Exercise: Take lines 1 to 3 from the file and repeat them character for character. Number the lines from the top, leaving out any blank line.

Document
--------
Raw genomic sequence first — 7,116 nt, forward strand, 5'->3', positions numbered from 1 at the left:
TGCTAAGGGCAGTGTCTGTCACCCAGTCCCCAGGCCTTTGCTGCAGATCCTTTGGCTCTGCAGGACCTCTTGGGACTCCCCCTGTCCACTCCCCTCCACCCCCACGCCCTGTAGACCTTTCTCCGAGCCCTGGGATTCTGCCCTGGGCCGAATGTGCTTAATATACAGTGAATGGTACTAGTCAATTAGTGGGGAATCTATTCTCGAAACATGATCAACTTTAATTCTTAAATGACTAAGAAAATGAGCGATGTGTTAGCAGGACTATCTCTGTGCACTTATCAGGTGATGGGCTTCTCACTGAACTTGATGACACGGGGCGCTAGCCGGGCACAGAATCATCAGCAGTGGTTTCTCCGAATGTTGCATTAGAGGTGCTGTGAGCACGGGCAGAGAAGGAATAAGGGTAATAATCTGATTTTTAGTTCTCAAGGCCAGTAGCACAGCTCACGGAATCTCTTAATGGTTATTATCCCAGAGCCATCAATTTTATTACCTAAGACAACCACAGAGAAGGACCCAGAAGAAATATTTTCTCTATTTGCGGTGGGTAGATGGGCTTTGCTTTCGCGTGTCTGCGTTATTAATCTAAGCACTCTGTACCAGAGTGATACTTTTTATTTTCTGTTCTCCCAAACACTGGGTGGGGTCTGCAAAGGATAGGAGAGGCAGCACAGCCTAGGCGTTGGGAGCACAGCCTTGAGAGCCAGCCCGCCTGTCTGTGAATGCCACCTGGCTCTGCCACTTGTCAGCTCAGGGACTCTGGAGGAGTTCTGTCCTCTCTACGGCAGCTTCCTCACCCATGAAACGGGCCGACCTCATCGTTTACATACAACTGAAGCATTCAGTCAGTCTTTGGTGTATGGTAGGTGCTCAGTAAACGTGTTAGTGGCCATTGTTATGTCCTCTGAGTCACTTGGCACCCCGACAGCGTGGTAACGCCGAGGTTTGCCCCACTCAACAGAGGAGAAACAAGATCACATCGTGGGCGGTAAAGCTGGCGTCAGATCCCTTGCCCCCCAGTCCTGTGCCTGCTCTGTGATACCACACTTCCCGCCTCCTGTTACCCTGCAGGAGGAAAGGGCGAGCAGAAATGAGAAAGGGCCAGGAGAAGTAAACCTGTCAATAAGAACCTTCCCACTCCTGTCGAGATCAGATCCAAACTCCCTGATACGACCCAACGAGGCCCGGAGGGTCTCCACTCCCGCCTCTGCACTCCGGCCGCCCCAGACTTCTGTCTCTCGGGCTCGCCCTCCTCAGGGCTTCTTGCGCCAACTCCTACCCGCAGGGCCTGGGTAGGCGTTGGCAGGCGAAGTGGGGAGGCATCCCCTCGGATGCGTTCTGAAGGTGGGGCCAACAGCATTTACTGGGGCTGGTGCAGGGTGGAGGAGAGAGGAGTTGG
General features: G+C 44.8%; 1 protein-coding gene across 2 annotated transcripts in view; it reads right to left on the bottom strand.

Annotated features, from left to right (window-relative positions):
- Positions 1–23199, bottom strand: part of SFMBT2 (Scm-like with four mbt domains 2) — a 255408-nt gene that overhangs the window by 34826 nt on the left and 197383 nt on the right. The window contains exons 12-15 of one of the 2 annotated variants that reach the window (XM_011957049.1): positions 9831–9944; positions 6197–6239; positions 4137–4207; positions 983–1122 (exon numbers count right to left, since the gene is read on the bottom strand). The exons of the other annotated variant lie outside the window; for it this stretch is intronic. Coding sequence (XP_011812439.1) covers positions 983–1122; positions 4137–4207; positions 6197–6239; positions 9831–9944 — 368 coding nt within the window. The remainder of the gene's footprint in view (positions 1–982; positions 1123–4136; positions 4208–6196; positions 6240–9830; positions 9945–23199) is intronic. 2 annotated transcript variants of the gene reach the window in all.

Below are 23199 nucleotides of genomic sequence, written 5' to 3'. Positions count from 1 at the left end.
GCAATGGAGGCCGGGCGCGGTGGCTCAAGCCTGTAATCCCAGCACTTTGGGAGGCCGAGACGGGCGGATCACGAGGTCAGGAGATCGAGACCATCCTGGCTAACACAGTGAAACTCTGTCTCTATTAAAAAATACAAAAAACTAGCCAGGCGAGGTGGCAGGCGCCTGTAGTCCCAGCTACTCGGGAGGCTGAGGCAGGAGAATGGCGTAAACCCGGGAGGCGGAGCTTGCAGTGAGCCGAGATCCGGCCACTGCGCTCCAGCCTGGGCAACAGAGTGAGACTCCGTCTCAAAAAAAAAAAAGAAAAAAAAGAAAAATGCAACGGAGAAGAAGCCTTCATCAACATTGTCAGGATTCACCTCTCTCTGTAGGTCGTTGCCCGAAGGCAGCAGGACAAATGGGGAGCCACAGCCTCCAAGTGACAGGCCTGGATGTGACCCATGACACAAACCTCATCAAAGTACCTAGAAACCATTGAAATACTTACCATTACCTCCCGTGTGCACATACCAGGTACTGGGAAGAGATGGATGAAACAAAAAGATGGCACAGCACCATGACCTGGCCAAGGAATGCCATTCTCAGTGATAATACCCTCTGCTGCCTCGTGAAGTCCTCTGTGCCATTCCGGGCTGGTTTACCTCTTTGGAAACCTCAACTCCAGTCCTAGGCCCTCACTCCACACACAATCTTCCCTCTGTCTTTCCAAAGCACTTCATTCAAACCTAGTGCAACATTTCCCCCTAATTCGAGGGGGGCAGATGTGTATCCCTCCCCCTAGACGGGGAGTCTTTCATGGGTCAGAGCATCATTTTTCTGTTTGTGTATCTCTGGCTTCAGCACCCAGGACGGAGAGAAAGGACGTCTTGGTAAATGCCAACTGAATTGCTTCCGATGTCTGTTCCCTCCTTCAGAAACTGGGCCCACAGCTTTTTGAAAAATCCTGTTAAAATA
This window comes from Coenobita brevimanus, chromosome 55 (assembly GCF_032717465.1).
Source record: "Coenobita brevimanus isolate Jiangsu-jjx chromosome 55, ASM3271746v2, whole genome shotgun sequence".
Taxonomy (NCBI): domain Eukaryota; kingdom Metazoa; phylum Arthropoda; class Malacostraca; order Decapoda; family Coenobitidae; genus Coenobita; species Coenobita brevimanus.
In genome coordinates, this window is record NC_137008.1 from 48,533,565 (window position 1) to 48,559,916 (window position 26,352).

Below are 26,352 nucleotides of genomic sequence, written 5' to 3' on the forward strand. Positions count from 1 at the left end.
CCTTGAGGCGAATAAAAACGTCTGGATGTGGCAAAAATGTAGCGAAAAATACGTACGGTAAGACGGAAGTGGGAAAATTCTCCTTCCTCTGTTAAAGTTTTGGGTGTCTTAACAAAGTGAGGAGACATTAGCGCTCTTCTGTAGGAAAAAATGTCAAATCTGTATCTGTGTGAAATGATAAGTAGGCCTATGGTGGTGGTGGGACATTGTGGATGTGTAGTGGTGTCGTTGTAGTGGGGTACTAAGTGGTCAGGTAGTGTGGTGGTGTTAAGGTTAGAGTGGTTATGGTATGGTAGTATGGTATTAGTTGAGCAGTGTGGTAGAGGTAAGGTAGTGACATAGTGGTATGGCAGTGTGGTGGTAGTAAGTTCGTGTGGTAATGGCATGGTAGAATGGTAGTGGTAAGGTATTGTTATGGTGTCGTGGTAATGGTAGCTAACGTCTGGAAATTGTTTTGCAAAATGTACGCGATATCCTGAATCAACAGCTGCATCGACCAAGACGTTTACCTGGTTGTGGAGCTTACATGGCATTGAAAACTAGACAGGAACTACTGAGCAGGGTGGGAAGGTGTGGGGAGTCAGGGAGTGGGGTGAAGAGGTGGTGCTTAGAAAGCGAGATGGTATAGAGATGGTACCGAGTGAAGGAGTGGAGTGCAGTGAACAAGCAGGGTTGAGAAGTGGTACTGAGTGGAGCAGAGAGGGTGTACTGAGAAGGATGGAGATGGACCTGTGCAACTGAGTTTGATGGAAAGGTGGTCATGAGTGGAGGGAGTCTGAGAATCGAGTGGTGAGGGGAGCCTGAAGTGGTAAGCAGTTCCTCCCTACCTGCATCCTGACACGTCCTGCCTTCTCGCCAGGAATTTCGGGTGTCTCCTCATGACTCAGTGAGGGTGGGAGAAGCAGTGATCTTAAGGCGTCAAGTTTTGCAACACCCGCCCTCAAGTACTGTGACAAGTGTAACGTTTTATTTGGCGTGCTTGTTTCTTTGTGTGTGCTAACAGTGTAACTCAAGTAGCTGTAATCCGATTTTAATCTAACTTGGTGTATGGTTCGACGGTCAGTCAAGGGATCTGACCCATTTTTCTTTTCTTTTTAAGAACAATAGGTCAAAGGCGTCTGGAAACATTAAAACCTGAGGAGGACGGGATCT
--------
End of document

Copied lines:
Raw genomic sequence first — 7,116 nt, forward strand, 5'->3', positions numbered from 1 at the left:
TGCTAAGGGCAGTGTCTGTCACCCAGTCCCCAGGCCTTTGCTGCAGATCCTTTGGCTCTGCAGGACCTCTTGGGACTCCCCCTGTCCACTCCCCTCCACCCCCACGCCCTGTAGACCTTTCTCCGAGCCCTGGGATTCTGCCCTGGGCCGAATGTGCTTAATATACAGTGAATGGTACTAGTCAATTAGTGGGGAATCTATTCTCGAAACATGATCAACTTTAATTCTTAAATGACTAAGAAAATGAGCGATGTGTTAGCAGGACTATCTCTGTGCACTTATCAGGTGATGGGCTTCTCACTGAACTTGATGACACGGGGCGCTAGCCGGGCACAGAATCATCAGCAGTGGTTTCTCCGAATGTTGCATTAGAGGTGCTGTGAGCACGGGCAGAGAAGGAATAAGGGTAATAATCTGATTTTTAGTTCTCAAGGCCAGTAGCACAGCTCACGGAATCTCTTAATGGTTATTATCCCAGAGCCATCAATTTTATTACCTAAGACAACCACAGAGAAGGACCCAGAAGAAATATTTTCTCTATTTGCGGTGGGTAGATGGGCTTTGCTTTCGCGTGTCTGCGTTATTAATCTAAGCACTCTGTACCAGAGTGATACTTTTTATTTTCTGTTCTCCCAAACACTGGGTGGGGTCTGCAAAGGATAGGAGAGGCAGCACAGCCTAGGCGTTGGGAGCACAGCCTTGAGAGCCAGCCCGCCTGTCTGTGAATGCCACCTGGCTCTGCCACTTGTCAGCTCAGGGACTCTGGAGGAGTTCTGTCCTCTCTACGGCAGCTTCCTCACCCATGAAACGGGCCGACCTCATCGTTTACATACAACTGAAGCATTCAGTCAGTCTTTGGTGTATGGTAGGTGCTCAGTAAACGTGTTAGTGGCCATTGTTATGTCCTCTGAGTCACTTGGCACCCCGACAGCGTGGTAACGCCGAGGTTTGCCCCACTCAACAGAGGAGAAACAAGATCACATCGTGGGCGGTAAAGCTGGCGTCAGATCCCTTGCCCCCCAGTCCTGTGCCTGCTCTGTGATACCACACTTCCCGCCTCCTGTTACCCTGCAGGAGGAAAGGGCGAGCAGAAATGAGAAAGGGCCAGGAGAAGTAAACCTGTCAATAAGAACCTTCCCACTCCTGTCGAGATCAGATCCAAACTCCCTGATACGACCCAACGAGGCCCGGAGGGTCTCCACTCCCGCCTCTGCACTCCGGCCGCCCCAGACTTCTGTCTCTCGGGCTCGCCCTCCTCAGGGCTTCTTGCGCCAACTCCTACCCGCAGGGCCTGGGTAGGCGTTGGCAGGCGAAGTGGGGAGGCATCCCCTCGGATGCGTTCTGAAGGTGGGGCCAACAGCATTTACTGGGGCTGGTGCAGGGTGGAGGAGAGAGGAGTTGG
General features: G+C 44.8%; 1 protein-coding gene across 2 annotated transcripts in view; it reads right to left on the bottom strand.